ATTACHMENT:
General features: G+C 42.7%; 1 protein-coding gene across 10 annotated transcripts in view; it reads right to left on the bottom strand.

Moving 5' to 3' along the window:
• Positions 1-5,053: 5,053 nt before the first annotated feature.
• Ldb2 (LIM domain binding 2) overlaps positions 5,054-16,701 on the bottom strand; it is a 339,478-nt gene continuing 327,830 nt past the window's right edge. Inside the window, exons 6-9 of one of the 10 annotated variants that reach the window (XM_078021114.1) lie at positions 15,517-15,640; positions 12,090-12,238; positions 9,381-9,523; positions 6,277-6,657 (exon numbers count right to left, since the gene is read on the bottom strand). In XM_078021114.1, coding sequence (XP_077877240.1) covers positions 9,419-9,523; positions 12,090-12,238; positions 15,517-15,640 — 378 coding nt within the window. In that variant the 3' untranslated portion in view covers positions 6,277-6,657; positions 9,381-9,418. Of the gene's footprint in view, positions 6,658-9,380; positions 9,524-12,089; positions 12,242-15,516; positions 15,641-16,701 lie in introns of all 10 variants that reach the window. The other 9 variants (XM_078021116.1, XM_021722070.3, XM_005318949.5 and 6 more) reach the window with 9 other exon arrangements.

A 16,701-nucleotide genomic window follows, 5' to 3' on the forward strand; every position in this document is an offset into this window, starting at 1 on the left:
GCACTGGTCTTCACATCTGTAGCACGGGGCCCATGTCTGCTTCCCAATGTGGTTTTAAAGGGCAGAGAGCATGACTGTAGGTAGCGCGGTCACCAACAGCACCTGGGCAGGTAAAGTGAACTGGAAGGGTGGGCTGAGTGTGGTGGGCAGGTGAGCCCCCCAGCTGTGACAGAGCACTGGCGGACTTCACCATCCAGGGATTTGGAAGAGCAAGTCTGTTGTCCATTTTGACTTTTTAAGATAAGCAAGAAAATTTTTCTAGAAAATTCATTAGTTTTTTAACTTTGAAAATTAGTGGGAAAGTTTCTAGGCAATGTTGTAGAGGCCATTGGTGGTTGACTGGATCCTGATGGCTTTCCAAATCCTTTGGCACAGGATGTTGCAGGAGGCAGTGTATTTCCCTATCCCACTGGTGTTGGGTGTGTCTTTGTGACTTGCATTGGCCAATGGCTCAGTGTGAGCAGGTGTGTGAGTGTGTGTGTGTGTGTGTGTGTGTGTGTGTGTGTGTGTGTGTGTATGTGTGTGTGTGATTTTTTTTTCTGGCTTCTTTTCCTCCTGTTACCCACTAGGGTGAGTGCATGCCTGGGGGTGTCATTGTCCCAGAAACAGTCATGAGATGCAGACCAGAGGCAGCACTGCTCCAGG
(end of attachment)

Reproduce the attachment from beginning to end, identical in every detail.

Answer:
General features: G+C 42.7%; 1 protein-coding gene across 10 annotated transcripts in view; it reads right to left on the bottom strand.

Moving 5' to 3' along the window:
• Positions 1-5,053: 5,053 nt before the first annotated feature.
• Ldb2 (LIM domain binding 2) overlaps positions 5,054-16,701 on the bottom strand; it is a 339,478-nt gene continuing 327,830 nt past the window's right edge. Inside the window, exons 6-9 of one of the 10 annotated variants that reach the window (XM_078021114.1) lie at positions 15,517-15,640; positions 12,090-12,238; positions 9,381-9,523; positions 6,277-6,657 (exon numbers count right to left, since the gene is read on the bottom strand). In XM_078021114.1, coding sequence (XP_077877240.1) covers positions 9,419-9,523; positions 12,090-12,238; positions 15,517-15,640 — 378 coding nt within the window. In that variant the 3' untranslated portion in view covers positions 6,277-6,657; positions 9,381-9,418. Of the gene's footprint in view, positions 6,658-9,380; positions 9,524-12,089; positions 12,242-15,516; positions 15,641-16,701 lie in introns of all 10 variants that reach the window. The other 9 variants (XM_078021116.1, XM_021722070.3, XM_005318949.5 and 6 more) reach the window with 9 other exon arrangements.

A 16,701-nucleotide genomic window follows, 5' to 3' on the forward strand; every position in this document is an offset into this window, starting at 1 on the left:
GCACTGGTCTTCACATCTGTAGCACGGGGCCCATGTCTGCTTCCCAATGTGGTTTTAAAGGGCAGAGAGCATGACTGTAGGTAGCGCGGTCACCAACAGCACCTGGGCAGGTAAAGTGAACTGGAAGGGTGGGCTGAGTGTGGTGGGCAGGTGAGCCCCCCAGCTGTGACAGAGCACTGGCGGACTTCACCATCCAGGGATTTGGAAGAGCAAGTCTGTTGTCCATTTTGACTTTTTAAGATAAGCAAGAAAATTTTTCTAGAAAATTCATTAGTTTTTTAACTTTGAAAATTAGTGGGAAAGTTTCTAGGCAATGTTGTAGAGGCCATTGGTGGTTGACTGGATCCTGATGGCTTTCCAAATCCTTTGGCACAGGATGTTGCAGGAGGCAGTGTATTTCCCTATCCCACTGGTGTTGGGTGTGTCTTTGTGACTTGCATTGGCCAATGGCTCAGTGTGAGCAGGTGTGTGAGTGTGTGTGTGTGTGTGTGTGTGTGTGTGTGTGTGTGTGTGTGTATGTGTGTGTGTGATTTTTTTTTCTGGCTTCTTTTCCTCCTGTTACCCACTAGGGTGAGTGCATGCCTGGGGGTGTCATTGTCCCAGAAACAGTCATGAGATGCAGACCAGAGGCAGCACTGCTCCAGG